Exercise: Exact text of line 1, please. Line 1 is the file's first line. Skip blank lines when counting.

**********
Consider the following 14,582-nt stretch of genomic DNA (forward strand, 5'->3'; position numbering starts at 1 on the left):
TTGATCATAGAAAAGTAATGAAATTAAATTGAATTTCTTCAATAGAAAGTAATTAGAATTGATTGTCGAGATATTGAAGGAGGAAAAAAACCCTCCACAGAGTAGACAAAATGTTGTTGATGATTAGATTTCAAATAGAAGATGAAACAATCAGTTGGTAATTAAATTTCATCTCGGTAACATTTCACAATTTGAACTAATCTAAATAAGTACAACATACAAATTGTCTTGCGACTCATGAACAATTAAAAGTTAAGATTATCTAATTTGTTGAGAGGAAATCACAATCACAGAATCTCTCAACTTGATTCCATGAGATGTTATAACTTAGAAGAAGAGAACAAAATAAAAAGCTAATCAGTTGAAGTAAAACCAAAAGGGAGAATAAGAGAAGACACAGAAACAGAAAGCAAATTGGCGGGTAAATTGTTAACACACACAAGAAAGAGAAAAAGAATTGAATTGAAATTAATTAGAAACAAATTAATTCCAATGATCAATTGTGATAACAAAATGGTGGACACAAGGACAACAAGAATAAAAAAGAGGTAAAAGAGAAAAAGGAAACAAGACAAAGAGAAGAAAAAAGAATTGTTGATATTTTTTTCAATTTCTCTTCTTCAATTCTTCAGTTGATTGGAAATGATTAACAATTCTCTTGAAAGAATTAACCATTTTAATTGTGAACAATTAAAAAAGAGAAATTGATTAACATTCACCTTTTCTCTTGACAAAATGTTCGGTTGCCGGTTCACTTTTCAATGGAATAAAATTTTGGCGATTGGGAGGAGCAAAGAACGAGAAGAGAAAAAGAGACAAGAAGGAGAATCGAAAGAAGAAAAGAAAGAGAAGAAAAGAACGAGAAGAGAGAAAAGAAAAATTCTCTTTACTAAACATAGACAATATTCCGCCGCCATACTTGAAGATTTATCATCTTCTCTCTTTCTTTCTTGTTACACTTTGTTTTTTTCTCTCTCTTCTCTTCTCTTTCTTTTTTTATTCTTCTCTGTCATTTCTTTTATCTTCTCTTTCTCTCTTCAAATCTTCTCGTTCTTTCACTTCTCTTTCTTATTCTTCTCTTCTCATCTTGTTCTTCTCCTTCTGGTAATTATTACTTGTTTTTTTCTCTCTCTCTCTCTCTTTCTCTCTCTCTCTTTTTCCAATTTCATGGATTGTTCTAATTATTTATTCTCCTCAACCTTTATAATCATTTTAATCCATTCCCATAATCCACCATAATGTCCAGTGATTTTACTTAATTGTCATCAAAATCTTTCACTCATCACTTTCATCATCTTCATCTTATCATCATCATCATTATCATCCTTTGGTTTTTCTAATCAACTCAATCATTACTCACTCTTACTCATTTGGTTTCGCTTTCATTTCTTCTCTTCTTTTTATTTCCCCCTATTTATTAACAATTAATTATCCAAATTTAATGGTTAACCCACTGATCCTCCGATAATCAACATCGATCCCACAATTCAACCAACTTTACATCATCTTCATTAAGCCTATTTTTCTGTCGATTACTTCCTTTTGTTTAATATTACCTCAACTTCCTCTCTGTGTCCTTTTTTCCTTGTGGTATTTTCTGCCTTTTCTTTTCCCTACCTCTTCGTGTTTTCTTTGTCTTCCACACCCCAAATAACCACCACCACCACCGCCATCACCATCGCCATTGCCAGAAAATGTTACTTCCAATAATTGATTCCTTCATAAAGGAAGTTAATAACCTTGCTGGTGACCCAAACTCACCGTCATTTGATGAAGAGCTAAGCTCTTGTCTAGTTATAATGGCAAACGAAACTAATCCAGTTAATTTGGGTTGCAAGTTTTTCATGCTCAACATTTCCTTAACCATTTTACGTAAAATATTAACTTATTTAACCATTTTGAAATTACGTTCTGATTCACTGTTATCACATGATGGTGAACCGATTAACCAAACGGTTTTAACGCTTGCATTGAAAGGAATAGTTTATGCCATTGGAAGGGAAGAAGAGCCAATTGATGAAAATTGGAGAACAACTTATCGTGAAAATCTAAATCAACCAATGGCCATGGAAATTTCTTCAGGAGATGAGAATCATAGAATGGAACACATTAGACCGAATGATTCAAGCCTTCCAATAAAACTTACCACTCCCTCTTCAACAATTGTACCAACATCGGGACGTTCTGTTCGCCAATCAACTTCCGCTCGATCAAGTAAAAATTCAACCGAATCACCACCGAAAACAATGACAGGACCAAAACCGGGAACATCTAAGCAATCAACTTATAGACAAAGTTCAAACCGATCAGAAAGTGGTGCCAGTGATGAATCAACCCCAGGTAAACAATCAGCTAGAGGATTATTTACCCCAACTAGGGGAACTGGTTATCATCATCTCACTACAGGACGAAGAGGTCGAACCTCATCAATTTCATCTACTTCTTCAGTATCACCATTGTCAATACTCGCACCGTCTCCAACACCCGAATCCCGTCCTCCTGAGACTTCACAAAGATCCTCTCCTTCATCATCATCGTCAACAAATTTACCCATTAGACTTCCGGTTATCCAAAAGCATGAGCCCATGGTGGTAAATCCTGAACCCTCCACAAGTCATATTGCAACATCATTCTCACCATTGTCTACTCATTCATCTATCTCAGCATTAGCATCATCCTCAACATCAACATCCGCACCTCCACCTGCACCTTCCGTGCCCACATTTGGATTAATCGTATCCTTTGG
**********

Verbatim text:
Consider the following 14,582-nt stretch of genomic DNA (forward strand, 5'->3'; position numbering starts at 1 on the left):